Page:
Soil Carbon Dioxide Efflux in Response to Fertilization and Mulching Treatments in a Two-Year-Old Loblolly Pine (Pinus taeda L.) Plantation in the Virginia Piedmont
Due to concern over the increasing concentration of carbon dioxide in the atmosphere, forest researchers and managers are currently studying the effects of varying silvicultural and harvesting practices on the carbon dynamics of intensely managed forest ecosystems. Soil carbon dioxide efflux resulting from soil microbial activity and root respiration is one of the major components of the total carbon flux in forested ecosystems.
In an effort to examine the response of soil carbon dioxide efflux to changes in soil factors, nutrient availability, temperature, and moisture, soil respiration rates were measured monthly over an entire year in a two-year-old loblolly pine (Pinus taeda L.) plantation subjected to fertilization and mulching treatments. A dynamic, closed-chamber infrared gas analysis system was used to measure efflux rates from plots treated with one of four treatment combinations including: nitrogen (115 kg/ha) and phosphorus (11.5 kg/ha) fertilization with black landscape cloth (mulch), fertilization without mulch, mulch without fertilization, and no treatment (control). For each treatment combination, plots were established at the seedling base and 1.22 m away from the seedling base to examine the effect of seedling roots on soil carbon dioxide efflux rates. Soil temperature and moisture were measured at each chamber position monthly and soil coarse fragments, soil nutrient levels, percent carbon, root biomass and coarse woody debris were measured beneath 64 chambers at the end of the study.
Fertilization had no significant effect on efflux rates during any of our monthly sampling sessions despite the fact that fertilized seedlings experienced significant increases in both above and belowground biomass. Conversely, regression analysis of growing season soil carbon dioxide efflux rates revealed a slightly negative correlation with both total seedling nutrient uptake and biomass. Rates in plots with mulching were significantly higher than rates from non-mulched plots during five monthly measurement sessions, and higher rates in mulched plots during winter months was attributable to warmer soil temperatures. Rates at the seedling base were always significantly higher than rates in plots away from the seedling. Although rates were always higher at the seedling base, the variability observed was only weakly correlated with the amount of pine roots present beneath respiration chambers. Utilizing soil temperature and moisture, soil carbon, and cuvette fine root biomass in a regression model explained 54% of the variance observed in efflux rates across the yearlong study period. Soil temperature alone explained 42.2% of the variance, followed by soil carbon and soil moisture at 5.2% and 2.7% respectively. The amount of pine fine roots under measurement chambers accounted for only 2.4% of the variance. An additional 1.5% was explained by other factors such as soil phosphorus, coarse woody debris, non-pine root biomass, and soil calcium. An examination of the factors affecting the spatial patterns of soil carbon dioxide efflux revealed that total soil carbon and the amount of fine pine root biomass beneath cuvette base rings explain 38% and 11% respectively, of the observed variability in mean annual soil carbon dioxide efflux from differing plots.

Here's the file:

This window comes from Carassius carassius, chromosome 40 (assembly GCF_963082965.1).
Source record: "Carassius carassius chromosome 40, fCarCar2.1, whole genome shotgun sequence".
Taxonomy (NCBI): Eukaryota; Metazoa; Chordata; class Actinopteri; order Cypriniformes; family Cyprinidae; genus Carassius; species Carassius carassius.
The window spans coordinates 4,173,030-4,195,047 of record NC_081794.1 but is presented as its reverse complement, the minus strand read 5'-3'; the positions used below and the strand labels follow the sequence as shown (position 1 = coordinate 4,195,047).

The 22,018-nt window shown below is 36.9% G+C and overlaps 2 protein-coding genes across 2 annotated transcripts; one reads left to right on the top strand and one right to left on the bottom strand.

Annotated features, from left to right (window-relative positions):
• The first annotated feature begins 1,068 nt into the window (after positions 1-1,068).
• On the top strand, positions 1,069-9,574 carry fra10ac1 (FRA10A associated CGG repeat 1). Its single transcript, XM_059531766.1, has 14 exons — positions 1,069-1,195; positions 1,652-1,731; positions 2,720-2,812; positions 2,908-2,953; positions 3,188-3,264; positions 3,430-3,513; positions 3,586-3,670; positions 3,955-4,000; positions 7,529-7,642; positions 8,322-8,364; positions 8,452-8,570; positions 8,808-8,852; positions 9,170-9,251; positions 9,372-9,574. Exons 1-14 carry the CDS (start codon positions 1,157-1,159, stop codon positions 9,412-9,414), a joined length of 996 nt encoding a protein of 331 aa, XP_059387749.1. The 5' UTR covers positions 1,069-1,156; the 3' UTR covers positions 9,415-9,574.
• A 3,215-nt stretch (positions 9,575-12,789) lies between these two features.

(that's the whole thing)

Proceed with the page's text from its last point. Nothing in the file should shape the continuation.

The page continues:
The most influential factor affecting soil carbon dioxide efflux during the yearlong study period was soil temperature and modeling of seasonal soil carbon dioxide efflux rates from managed forests using both soil temperature and moisture should be achievable with the establishment of data sets and statistical models covering a range of sites differing in productivity, stand age, and management intensity. The establishment of data sets and statistical models across a variety of forest sites should account for the changing influence of soil carbon levels, aboveground biomass, microbial activity, organic matter inputs, and root biomass on soil carbon dioxide efflux.